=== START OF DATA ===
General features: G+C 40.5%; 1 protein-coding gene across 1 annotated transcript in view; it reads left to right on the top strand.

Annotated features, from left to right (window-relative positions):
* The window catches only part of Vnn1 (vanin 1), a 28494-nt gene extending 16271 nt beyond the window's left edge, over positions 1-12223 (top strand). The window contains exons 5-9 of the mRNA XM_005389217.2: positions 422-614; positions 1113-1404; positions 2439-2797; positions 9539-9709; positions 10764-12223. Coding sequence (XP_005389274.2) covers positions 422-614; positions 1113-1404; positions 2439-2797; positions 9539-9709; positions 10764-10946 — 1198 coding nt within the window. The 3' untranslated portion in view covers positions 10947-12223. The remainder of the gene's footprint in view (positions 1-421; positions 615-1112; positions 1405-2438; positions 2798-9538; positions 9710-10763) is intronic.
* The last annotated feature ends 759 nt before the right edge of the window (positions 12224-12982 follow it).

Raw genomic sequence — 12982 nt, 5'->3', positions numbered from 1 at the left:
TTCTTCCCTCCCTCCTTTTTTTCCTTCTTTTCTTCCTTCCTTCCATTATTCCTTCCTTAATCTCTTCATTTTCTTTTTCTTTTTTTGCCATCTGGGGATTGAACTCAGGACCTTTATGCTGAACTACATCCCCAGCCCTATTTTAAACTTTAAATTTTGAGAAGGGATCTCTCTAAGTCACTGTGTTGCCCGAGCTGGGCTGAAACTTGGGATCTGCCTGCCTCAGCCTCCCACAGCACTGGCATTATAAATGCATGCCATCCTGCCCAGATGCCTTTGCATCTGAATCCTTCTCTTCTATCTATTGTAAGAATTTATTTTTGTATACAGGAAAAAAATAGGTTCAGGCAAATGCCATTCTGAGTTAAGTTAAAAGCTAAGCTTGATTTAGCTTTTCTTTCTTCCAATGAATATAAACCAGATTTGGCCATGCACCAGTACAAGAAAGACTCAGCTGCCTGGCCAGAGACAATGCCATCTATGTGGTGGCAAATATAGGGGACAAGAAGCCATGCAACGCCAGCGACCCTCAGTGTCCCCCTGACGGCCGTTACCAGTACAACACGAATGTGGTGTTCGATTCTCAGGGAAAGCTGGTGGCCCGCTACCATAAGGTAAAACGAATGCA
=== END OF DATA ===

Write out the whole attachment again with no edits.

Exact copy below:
General features: G+C 40.5%; 1 protein-coding gene across 1 annotated transcript in view; it reads left to right on the top strand.

Annotated features, from left to right (window-relative positions):
* The window catches only part of Vnn1 (vanin 1), a 28494-nt gene extending 16271 nt beyond the window's left edge, over positions 1-12223 (top strand). The window contains exons 5-9 of the mRNA XM_005389217.2: positions 422-614; positions 1113-1404; positions 2439-2797; positions 9539-9709; positions 10764-12223. Coding sequence (XP_005389274.2) covers positions 422-614; positions 1113-1404; positions 2439-2797; positions 9539-9709; positions 10764-10946 — 1198 coding nt within the window. The 3' untranslated portion in view covers positions 10947-12223. The remainder of the gene's footprint in view (positions 1-421; positions 615-1112; positions 1405-2438; positions 2798-9538; positions 9710-10763) is intronic.
* The last annotated feature ends 759 nt before the right edge of the window (positions 12224-12982 follow it).

Raw genomic sequence — 12982 nt, 5'->3', positions numbered from 1 at the left:
TTCTTCCCTCCCTCCTTTTTTTCCTTCTTTTCTTCCTTCCTTCCATTATTCCTTCCTTAATCTCTTCATTTTCTTTTTCTTTTTTTGCCATCTGGGGATTGAACTCAGGACCTTTATGCTGAACTACATCCCCAGCCCTATTTTAAACTTTAAATTTTGAGAAGGGATCTCTCTAAGTCACTGTGTTGCCCGAGCTGGGCTGAAACTTGGGATCTGCCTGCCTCAGCCTCCCACAGCACTGGCATTATAAATGCATGCCATCCTGCCCAGATGCCTTTGCATCTGAATCCTTCTCTTCTATCTATTGTAAGAATTTATTTTTGTATACAGGAAAAAAATAGGTTCAGGCAAATGCCATTCTGAGTTAAGTTAAAAGCTAAGCTTGATTTAGCTTTTCTTTCTTCCAATGAATATAAACCAGATTTGGCCATGCACCAGTACAAGAAAGACTCAGCTGCCTGGCCAGAGACAATGCCATCTATGTGGTGGCAAATATAGGGGACAAGAAGCCATGCAACGCCAGCGACCCTCAGTGTCCCCCTGACGGCCGTTACCAGTACAACACGAATGTGGTGTTCGATTCTCAGGGAAAGCTGGTGGCCCGCTACCATAAGGTAAAACGAATGCA